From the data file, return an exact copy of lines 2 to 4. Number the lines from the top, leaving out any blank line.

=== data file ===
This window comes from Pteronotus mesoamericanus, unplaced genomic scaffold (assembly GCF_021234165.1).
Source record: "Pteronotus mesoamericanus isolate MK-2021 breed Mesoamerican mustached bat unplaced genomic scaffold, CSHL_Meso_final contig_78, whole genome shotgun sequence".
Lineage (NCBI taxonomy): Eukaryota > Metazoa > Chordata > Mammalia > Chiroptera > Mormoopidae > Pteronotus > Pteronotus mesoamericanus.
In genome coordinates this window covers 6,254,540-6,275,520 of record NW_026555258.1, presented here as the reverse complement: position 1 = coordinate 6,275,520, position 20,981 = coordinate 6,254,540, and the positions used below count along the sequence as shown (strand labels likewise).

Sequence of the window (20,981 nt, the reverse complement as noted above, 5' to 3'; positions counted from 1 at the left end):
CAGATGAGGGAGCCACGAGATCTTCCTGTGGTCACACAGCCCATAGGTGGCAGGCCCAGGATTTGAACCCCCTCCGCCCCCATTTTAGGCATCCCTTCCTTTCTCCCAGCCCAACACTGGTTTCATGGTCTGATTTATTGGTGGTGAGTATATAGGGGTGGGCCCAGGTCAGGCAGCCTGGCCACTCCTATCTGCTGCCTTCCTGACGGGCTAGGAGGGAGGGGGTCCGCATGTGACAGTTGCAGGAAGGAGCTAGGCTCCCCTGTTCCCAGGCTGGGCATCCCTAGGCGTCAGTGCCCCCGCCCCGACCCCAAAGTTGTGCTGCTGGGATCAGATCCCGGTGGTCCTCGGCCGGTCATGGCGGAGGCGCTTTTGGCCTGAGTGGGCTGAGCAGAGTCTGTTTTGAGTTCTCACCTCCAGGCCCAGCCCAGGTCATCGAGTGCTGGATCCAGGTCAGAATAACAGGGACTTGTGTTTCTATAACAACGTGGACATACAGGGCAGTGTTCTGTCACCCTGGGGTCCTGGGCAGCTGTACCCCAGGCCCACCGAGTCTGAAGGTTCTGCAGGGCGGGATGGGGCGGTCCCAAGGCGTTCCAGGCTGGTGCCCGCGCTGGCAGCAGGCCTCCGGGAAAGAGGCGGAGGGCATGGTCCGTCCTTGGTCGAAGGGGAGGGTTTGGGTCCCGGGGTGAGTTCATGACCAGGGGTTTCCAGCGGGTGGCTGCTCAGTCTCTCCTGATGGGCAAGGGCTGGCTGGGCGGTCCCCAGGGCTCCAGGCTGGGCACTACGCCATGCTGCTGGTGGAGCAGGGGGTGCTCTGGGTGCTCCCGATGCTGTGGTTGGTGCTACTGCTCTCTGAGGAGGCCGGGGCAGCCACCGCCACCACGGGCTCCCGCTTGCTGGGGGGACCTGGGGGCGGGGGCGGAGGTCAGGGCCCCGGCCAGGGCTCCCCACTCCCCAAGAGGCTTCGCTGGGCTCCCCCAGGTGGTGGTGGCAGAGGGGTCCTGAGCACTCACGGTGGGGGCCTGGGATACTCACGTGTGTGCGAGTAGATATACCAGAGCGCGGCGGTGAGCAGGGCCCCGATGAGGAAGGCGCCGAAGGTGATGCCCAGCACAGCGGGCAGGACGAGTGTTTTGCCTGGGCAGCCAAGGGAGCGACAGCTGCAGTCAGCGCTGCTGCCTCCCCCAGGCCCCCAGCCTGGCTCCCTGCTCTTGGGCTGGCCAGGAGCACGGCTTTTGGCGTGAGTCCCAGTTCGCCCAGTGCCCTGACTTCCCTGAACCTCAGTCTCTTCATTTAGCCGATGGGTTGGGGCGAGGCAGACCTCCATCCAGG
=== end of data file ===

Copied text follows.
Source record: "Pteronotus mesoamericanus isolate MK-2021 breed Mesoamerican mustached bat unplaced genomic scaffold, CSHL_Meso_final contig_78, whole genome shotgun sequence".
Lineage (NCBI taxonomy): Eukaryota > Metazoa > Chordata > Mammalia > Chiroptera > Mormoopidae > Pteronotus > Pteronotus mesoamericanus.
In genome coordinates this window covers 6,254,540-6,275,520 of record NW_026555258.1, presented here as the reverse complement: position 1 = coordinate 6,275,520, position 20,981 = coordinate 6,254,540, and the positions used below count along the sequence as shown (strand labels likewise).